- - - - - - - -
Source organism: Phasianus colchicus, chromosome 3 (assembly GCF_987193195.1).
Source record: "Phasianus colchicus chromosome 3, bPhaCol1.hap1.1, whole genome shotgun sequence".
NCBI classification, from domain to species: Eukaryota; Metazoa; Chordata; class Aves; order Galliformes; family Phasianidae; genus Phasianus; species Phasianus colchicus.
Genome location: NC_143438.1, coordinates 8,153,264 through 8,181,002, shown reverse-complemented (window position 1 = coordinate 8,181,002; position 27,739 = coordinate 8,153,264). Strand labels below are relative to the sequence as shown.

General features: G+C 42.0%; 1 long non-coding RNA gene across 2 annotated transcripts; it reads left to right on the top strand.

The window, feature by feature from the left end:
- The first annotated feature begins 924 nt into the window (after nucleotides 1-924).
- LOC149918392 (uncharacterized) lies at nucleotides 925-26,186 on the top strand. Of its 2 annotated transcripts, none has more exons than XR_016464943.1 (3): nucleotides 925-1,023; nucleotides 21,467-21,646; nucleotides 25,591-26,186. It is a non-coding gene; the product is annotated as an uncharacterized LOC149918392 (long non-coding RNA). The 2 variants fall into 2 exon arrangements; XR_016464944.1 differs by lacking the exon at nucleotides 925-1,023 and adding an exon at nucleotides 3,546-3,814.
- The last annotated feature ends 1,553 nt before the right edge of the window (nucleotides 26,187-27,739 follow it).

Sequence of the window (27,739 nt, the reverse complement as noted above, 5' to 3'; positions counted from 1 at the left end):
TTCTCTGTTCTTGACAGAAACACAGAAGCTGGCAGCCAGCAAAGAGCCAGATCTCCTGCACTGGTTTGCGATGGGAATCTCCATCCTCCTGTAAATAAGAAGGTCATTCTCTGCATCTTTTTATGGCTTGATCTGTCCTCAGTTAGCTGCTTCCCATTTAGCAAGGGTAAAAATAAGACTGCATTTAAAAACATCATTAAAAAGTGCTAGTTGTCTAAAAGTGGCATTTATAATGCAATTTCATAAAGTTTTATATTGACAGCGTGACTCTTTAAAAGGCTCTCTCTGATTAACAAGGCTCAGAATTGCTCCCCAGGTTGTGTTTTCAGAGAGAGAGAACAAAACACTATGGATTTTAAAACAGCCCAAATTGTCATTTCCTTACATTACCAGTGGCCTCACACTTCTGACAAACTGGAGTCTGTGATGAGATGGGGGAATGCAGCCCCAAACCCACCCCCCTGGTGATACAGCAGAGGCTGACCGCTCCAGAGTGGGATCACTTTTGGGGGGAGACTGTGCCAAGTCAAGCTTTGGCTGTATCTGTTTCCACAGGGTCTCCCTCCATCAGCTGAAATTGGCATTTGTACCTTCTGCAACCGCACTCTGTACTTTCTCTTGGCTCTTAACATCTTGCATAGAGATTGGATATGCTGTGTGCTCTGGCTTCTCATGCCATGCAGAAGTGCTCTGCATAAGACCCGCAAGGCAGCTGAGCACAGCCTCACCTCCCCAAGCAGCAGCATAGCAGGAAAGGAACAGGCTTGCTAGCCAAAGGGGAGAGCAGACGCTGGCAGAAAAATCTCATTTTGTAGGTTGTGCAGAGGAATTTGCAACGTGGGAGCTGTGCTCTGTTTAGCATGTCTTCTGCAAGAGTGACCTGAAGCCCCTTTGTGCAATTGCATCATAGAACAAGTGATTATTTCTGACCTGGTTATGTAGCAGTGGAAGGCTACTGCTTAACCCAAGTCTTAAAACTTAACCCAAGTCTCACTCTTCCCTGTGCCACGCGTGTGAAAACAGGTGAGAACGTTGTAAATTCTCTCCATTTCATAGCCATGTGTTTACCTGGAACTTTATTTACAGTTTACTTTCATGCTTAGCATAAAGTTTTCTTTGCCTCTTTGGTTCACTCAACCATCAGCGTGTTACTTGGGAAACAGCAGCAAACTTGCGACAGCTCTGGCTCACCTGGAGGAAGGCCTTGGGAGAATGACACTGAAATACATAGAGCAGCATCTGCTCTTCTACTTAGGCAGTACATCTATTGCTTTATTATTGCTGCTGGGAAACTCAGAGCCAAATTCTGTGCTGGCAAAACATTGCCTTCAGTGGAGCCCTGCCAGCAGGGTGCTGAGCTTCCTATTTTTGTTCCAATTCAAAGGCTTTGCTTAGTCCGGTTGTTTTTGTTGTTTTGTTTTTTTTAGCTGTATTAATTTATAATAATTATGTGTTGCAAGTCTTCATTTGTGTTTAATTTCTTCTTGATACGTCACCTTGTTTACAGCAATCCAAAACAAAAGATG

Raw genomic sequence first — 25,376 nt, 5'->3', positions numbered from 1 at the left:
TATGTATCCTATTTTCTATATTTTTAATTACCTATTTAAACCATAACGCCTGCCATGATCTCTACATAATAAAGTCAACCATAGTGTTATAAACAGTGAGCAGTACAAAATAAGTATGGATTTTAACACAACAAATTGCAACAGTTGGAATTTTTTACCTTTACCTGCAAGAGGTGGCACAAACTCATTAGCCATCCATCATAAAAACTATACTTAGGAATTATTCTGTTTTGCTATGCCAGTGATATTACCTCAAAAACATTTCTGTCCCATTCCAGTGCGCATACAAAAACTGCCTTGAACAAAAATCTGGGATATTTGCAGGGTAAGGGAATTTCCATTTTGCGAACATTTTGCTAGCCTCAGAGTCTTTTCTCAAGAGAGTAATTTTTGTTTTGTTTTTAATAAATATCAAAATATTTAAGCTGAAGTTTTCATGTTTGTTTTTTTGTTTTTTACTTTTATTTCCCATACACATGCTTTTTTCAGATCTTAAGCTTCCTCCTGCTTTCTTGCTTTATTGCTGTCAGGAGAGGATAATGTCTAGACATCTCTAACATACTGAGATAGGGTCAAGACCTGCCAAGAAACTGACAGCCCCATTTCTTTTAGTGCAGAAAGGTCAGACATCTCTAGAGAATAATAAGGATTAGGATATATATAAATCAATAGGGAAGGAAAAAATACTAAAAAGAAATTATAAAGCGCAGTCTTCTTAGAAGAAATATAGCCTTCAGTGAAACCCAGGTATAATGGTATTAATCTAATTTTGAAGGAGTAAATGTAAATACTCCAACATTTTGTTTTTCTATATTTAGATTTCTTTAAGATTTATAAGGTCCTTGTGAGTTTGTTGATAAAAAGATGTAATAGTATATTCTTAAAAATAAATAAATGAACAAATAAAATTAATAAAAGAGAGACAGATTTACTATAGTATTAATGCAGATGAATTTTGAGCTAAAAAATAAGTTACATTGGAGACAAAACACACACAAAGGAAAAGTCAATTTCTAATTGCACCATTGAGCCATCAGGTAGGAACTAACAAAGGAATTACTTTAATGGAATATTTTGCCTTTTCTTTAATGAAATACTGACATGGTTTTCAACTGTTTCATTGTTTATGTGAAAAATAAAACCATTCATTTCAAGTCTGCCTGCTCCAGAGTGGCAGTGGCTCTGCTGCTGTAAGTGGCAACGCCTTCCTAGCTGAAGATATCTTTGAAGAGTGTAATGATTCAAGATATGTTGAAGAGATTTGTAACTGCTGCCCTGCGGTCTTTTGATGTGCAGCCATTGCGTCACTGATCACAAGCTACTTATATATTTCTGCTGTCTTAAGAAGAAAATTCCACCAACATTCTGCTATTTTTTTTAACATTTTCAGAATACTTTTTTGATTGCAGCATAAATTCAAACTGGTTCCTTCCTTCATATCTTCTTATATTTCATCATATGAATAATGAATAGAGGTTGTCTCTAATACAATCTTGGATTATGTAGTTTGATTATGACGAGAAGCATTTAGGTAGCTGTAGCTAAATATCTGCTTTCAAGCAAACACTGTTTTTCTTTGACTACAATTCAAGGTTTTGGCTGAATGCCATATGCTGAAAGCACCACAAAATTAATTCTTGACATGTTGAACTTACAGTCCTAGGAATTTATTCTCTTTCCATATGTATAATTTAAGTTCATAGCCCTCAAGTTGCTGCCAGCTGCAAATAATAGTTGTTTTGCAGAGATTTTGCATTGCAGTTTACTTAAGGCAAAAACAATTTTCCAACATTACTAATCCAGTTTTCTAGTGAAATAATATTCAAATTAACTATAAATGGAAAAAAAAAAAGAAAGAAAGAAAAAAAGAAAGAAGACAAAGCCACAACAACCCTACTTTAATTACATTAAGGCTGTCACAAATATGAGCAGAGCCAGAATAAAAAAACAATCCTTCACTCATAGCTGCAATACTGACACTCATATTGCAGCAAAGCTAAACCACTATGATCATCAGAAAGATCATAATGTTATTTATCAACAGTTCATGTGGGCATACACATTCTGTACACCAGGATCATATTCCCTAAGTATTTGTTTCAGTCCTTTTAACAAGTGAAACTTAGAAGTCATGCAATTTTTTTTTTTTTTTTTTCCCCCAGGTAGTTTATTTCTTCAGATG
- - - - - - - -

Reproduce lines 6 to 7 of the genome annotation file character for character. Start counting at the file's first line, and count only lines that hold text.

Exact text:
The window, feature by feature from the left end:
- The first annotated feature begins 924 nt into the window (after nucleotides 1-924).